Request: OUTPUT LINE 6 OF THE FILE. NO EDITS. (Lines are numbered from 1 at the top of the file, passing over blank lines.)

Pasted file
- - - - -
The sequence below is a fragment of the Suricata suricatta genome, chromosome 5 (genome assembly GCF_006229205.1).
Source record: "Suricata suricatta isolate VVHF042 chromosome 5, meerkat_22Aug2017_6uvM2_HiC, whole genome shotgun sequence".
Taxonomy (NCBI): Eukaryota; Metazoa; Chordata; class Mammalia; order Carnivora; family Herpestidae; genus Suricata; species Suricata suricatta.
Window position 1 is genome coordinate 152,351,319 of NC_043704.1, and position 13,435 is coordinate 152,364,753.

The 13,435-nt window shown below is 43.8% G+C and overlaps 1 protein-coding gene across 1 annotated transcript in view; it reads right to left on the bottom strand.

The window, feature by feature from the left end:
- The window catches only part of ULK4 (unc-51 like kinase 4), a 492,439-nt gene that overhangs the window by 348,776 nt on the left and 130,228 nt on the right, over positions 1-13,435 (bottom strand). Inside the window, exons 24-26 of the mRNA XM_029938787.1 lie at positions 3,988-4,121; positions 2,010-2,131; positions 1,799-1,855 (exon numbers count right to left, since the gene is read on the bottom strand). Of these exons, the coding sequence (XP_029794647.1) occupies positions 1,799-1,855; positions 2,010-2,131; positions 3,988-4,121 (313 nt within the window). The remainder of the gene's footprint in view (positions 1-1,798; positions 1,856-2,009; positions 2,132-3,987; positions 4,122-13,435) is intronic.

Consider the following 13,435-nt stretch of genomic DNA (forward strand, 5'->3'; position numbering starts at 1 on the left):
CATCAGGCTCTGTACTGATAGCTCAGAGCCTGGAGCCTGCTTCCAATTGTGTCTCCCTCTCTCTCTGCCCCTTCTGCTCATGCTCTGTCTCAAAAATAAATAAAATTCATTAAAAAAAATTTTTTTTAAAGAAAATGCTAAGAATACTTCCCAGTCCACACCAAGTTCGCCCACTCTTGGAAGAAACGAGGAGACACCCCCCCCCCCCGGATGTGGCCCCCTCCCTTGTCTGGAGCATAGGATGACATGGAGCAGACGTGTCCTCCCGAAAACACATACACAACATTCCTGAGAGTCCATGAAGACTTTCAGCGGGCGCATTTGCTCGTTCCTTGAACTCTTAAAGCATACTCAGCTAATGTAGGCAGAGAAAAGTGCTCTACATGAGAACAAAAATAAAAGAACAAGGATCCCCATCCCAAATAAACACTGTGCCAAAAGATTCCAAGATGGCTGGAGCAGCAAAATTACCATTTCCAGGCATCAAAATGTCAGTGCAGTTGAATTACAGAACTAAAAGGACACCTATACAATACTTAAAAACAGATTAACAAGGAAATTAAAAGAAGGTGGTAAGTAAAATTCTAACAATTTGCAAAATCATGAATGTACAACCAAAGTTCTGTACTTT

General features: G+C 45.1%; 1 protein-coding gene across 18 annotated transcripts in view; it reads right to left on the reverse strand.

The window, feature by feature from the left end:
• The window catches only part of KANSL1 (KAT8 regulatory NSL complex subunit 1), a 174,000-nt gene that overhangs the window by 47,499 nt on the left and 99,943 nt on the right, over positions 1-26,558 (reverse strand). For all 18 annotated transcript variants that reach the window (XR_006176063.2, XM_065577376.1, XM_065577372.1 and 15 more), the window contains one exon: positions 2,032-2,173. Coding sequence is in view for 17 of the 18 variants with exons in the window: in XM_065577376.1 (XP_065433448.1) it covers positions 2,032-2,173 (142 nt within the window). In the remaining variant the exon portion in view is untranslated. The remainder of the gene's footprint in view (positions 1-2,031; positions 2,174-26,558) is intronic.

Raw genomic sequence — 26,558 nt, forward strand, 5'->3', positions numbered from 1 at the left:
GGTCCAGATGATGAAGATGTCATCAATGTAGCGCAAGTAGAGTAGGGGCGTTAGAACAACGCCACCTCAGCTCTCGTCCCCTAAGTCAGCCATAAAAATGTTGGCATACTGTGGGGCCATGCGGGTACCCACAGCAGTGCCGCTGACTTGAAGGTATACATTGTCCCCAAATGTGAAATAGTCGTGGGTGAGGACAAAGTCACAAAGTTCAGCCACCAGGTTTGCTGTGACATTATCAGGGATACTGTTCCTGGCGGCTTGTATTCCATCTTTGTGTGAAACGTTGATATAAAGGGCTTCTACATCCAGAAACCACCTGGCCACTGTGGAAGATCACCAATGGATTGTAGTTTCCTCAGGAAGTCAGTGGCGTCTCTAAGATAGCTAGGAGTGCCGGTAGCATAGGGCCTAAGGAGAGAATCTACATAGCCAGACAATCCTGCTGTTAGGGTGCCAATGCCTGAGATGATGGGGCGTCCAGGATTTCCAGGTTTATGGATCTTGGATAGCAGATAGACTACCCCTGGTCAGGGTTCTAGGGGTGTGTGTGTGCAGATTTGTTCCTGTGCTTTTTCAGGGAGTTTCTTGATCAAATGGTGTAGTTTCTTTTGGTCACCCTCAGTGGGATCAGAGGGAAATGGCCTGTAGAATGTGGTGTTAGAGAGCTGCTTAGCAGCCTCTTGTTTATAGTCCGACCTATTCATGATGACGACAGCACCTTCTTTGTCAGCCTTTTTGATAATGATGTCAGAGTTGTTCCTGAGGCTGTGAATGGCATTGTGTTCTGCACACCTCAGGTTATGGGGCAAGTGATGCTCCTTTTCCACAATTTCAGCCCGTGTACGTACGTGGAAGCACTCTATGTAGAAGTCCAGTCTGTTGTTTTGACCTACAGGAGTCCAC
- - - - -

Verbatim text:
The window, feature by feature from the left end: